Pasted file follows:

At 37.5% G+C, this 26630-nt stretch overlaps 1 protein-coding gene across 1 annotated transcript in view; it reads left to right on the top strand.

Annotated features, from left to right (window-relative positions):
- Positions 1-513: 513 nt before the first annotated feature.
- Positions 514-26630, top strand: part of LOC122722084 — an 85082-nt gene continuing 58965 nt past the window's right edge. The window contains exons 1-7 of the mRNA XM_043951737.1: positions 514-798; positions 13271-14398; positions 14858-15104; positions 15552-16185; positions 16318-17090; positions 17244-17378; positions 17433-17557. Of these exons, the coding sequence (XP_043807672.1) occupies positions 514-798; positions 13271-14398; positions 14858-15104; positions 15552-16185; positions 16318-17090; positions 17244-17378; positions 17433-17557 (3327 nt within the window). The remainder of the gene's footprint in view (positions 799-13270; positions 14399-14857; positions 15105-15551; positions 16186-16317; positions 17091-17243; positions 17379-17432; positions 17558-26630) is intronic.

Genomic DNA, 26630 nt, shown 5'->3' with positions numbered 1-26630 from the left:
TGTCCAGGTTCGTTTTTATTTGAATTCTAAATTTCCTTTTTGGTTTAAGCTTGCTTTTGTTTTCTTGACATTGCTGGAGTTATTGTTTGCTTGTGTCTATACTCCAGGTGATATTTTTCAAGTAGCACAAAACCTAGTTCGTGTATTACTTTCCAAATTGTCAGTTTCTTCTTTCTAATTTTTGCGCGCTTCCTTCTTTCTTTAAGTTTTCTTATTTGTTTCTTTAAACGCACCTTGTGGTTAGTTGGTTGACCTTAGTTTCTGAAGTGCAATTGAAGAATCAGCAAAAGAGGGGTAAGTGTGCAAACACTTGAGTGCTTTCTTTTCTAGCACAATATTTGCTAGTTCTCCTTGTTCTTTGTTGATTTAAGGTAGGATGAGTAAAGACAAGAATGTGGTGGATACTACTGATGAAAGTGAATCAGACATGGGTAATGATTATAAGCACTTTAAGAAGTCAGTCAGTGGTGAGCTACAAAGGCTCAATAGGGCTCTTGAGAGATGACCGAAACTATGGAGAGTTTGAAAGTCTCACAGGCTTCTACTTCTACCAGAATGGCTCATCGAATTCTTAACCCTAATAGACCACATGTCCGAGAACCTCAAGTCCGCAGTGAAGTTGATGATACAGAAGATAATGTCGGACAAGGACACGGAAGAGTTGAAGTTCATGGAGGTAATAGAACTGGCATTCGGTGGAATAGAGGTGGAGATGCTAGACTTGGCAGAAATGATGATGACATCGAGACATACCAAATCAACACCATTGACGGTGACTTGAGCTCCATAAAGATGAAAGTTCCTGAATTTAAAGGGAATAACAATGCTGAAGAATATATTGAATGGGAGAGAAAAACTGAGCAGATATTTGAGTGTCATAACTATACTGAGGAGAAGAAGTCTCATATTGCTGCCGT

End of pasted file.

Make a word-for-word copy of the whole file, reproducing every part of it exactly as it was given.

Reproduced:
At 37.5% G+C, this 26630-nt stretch overlaps 1 protein-coding gene across 1 annotated transcript in view; it reads left to right on the top strand.

Annotated features, from left to right (window-relative positions):
- Positions 1-513: 513 nt before the first annotated feature.
- Positions 514-26630, top strand: part of LOC122722084 — an 85082-nt gene continuing 58965 nt past the window's right edge. The window contains exons 1-7 of the mRNA XM_043951737.1: positions 514-798; positions 13271-14398; positions 14858-15104; positions 15552-16185; positions 16318-17090; positions 17244-17378; positions 17433-17557. Of these exons, the coding sequence (XP_043807672.1) occupies positions 514-798; positions 13271-14398; positions 14858-15104; positions 15552-16185; positions 16318-17090; positions 17244-17378; positions 17433-17557 (3327 nt within the window). The remainder of the gene's footprint in view (positions 799-13270; positions 14399-14857; positions 15105-15551; positions 16186-16317; positions 17091-17243; positions 17379-17432; positions 17558-26630) is intronic.

Genomic DNA, 26630 nt, shown 5'->3' with positions numbered 1-26630 from the left:
TGTCCAGGTTCGTTTTTATTTGAATTCTAAATTTCCTTTTTGGTTTAAGCTTGCTTTTGTTTTCTTGACATTGCTGGAGTTATTGTTTGCTTGTGTCTATACTCCAGGTGATATTTTTCAAGTAGCACAAAACCTAGTTCGTGTATTACTTTCCAAATTGTCAGTTTCTTCTTTCTAATTTTTGCGCGCTTCCTTCTTTCTTTAAGTTTTCTTATTTGTTTCTTTAAACGCACCTTGTGGTTAGTTGGTTGACCTTAGTTTCTGAAGTGCAATTGAAGAATCAGCAAAAGAGGGGTAAGTGTGCAAACACTTGAGTGCTTTCTTTTCTAGCACAATATTTGCTAGTTCTCCTTGTTCTTTGTTGATTTAAGGTAGGATGAGTAAAGACAAGAATGTGGTGGATACTACTGATGAAAGTGAATCAGACATGGGTAATGATTATAAGCACTTTAAGAAGTCAGTCAGTGGTGAGCTACAAAGGCTCAATAGGGCTCTTGAGAGATGACCGAAACTATGGAGAGTTTGAAAGTCTCACAGGCTTCTACTTCTACCAGAATGGCTCATCGAATTCTTAACCCTAATAGACCACATGTCCGAGAACCTCAAGTCCGCAGTGAAGTTGATGATACAGAAGATAATGTCGGACAAGGACACGGAAGAGTTGAAGTTCATGGAGGTAATAGAACTGGCATTCGGTGGAATAGAGGTGGAGATGCTAGACTTGGCAGAAATGATGATGACATCGAGACATACCAAATCAACACCATTGACGGTGACTTGAGCTCCATAAAGATGAAAGTTCCTGAATTTAAAGGGAATAACAATGCTGAAGAATATATTGAATGGGAGAGAAAAACTGAGCAGATATTTGAGTGTCATAACTATACTGAGGAGAAGAAGTCTCATATTGCTGCCGT